As improvements in the assessment of autism are enhanced and as the number of individuals diagnosed with autism increases, resources like the Factographic will prove invaluable. By presenting the information in such a novel, yet concise, format provides a really useful one-stop shop.

Upon first hearing of the opportunity to develop a Factographic focused on autism in early years, I was delighted to be working with the Institute of Health Visiting. True to form, they have delivered a highly engaging, interactive resource which I am confident will have a significant and lasting impact in practice.”

A little bit more about the Factographic

The Factographic is divided into 4 sections, each addressing the ‘asks’ from families and professionals:

  • Working with families
    This section further developed what we learnt from the iHV’s original projects on autism (to access the full project insights click here). It aims to support the user to understand the needs of families who have concerns that their child may be autistic, but also the key considerations for professionals when working with children and families where autism may be a possible diagnosis (in the pre-diagnosis phase). It also houses a range of films which share experiences of being autistic or having a child who is autistic.
  • Key facts
    During the co-design period, both parents and professionals said they wanted to know the evidence behind autism, including what the key signs are, dispelling myths, and sharing positive experiences. This section aims to provide insight into these areas.
  • Communication
    How we communicate matters – and everyone’s needs are different.  This section aims to help understand how the language we use can affect others and the importance of celebrating the positives about autism. It also aims to support parents and professionals to understand that behaviour is a form of communication and that, by understanding this and what a behaviour may be trying to say, can help prevent unwanted behaviours. You will also find tools to support communication in this section.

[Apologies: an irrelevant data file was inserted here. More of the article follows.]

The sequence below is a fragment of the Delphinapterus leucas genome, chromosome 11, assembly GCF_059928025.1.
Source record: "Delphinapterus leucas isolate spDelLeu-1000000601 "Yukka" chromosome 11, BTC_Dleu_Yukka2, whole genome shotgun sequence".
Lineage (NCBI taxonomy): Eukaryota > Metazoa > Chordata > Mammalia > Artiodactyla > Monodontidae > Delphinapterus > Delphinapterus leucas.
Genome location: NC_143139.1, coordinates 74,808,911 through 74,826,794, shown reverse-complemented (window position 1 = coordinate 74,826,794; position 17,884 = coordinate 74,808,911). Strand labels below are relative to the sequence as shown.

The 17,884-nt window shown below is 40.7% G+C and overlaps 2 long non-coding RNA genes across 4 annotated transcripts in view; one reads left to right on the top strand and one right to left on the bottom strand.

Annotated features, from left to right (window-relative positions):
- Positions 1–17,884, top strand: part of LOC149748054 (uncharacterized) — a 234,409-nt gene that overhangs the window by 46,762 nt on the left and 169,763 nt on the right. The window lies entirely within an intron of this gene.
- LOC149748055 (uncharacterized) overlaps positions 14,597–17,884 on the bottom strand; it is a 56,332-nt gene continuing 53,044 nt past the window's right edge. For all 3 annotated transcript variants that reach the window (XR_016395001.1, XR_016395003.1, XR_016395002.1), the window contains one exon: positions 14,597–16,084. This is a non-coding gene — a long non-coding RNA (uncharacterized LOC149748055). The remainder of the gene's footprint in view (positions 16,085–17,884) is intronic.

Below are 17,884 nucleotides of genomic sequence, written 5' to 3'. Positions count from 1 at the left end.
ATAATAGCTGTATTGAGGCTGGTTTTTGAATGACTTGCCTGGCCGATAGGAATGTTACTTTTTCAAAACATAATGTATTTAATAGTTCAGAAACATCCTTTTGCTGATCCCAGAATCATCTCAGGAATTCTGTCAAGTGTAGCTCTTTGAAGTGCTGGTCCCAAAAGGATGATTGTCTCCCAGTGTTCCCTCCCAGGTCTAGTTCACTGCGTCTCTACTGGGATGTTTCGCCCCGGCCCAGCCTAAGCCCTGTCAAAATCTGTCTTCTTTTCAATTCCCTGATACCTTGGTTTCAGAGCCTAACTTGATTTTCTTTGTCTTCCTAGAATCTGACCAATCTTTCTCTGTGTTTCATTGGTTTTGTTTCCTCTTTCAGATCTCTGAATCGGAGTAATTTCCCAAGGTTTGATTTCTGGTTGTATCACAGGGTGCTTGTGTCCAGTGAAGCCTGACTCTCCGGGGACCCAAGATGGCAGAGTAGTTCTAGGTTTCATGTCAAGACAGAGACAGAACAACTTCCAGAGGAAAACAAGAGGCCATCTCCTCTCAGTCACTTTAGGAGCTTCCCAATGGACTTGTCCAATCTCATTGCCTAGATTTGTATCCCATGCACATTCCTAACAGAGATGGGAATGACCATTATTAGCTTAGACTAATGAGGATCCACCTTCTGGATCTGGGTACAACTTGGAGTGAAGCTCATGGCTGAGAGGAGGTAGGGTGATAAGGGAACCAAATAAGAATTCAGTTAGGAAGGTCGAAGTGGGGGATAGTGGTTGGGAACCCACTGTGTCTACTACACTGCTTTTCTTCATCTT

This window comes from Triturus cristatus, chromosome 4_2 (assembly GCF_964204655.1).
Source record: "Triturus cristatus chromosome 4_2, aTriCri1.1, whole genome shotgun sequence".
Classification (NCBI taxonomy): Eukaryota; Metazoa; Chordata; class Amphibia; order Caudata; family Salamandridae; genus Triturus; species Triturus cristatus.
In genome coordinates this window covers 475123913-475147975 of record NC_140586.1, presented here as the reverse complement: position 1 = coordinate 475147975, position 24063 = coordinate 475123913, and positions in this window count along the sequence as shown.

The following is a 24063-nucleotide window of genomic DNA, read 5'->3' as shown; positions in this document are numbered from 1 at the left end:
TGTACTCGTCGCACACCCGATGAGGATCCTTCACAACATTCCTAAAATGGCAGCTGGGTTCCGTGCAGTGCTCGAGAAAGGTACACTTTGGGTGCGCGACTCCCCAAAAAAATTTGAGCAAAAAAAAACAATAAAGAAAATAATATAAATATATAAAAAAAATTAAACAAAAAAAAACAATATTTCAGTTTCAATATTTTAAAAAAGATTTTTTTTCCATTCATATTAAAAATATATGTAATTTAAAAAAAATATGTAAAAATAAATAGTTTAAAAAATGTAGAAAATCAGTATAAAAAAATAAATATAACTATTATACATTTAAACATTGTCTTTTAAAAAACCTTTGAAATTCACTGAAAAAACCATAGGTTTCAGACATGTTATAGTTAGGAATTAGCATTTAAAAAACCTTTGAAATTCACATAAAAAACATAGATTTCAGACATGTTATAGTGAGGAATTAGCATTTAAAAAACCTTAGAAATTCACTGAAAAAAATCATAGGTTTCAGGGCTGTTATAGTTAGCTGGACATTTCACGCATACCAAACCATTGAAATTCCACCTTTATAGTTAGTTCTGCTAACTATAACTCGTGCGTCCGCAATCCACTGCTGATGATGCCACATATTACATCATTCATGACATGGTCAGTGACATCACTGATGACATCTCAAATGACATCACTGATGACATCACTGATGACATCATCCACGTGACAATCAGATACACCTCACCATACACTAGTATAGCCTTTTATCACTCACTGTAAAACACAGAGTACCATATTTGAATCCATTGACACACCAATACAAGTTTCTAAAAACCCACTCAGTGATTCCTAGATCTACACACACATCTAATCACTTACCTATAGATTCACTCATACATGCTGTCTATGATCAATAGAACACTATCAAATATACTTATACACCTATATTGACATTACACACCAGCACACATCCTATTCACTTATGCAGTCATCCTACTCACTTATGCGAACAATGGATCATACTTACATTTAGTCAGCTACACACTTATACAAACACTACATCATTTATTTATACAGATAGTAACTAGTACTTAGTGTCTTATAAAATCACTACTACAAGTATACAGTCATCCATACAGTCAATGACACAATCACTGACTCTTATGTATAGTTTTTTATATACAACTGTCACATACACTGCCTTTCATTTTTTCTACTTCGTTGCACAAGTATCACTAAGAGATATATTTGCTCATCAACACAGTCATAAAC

• Support for you
    This section contains signposting resources for parents and professionals to different organisations and tools that may be of help. This includes information about behaviour, the Local Offer, and Continuing Professional Development.

More about our Changing Conversations around Autism project

The Burdett Trust for Nursing also supported the iHV to create resources for reducing the need for restrictive practice and how to better understand behaviour as communication. These resources and training have been incorporated into the Changing Conversations Ambassador Training and toolkit. You can learn more and see our understanding of behaviour animation here .

If you want to know more about our original Changing Conversations project you can read our previous Voices blog: Changing Conversations around autism – #AutismAwarenessWeek .

If you are interested in becoming a Changing Conversations Ambassador and supporting place-based leadership by attending a one-day training and gaining access to a digital toolkit, then contact [email protected] to find out more.

Victoria Jackson, Senior Programme Manager – Projects and Evaluation at iHV